Note to King Lear, 1.4.152


Return
to
King Lear,
Act 1, Scene 4, line 152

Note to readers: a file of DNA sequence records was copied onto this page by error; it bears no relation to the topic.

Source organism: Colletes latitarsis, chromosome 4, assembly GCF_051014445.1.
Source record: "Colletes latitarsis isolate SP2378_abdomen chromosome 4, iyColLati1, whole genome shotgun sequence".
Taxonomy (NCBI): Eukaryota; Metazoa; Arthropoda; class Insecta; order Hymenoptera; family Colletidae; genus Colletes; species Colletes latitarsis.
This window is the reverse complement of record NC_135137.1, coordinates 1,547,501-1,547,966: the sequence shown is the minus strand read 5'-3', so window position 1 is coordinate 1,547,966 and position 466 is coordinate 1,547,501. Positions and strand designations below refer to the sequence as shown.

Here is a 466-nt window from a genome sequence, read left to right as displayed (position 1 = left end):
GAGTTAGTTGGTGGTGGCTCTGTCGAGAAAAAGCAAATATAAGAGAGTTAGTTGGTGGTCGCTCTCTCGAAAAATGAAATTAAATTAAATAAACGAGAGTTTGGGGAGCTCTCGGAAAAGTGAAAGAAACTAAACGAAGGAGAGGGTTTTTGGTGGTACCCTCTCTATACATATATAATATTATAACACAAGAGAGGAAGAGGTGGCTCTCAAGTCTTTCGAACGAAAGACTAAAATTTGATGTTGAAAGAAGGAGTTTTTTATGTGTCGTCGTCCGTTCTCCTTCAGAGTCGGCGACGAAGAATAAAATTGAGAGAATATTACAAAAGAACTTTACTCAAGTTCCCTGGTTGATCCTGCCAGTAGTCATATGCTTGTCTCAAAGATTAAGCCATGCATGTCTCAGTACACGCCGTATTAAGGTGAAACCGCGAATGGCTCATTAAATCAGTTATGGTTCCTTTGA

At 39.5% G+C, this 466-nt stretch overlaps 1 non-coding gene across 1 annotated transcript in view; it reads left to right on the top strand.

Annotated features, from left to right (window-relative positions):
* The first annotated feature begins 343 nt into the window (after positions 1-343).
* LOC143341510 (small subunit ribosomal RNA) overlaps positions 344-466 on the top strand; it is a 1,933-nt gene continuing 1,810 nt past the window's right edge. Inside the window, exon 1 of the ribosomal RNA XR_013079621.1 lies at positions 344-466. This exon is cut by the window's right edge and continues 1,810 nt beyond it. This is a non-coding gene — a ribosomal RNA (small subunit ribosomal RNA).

No, faith, lords and great men will not let me: The Fool begins his next comic turn by pretending to understand Kent's "This is not altogether fool" as meaning "this Fool does not have a monopoly on foolishness." The Fool asserts that "lords and great men" always demand a share of his foolishness. This assertion also satirizes the greediness of courtiers (always "lords and great men") who were granted lucrative monopolies (such as the exclusive right to import a certain kind of wine) by Queen Elizabeth or, later, King James.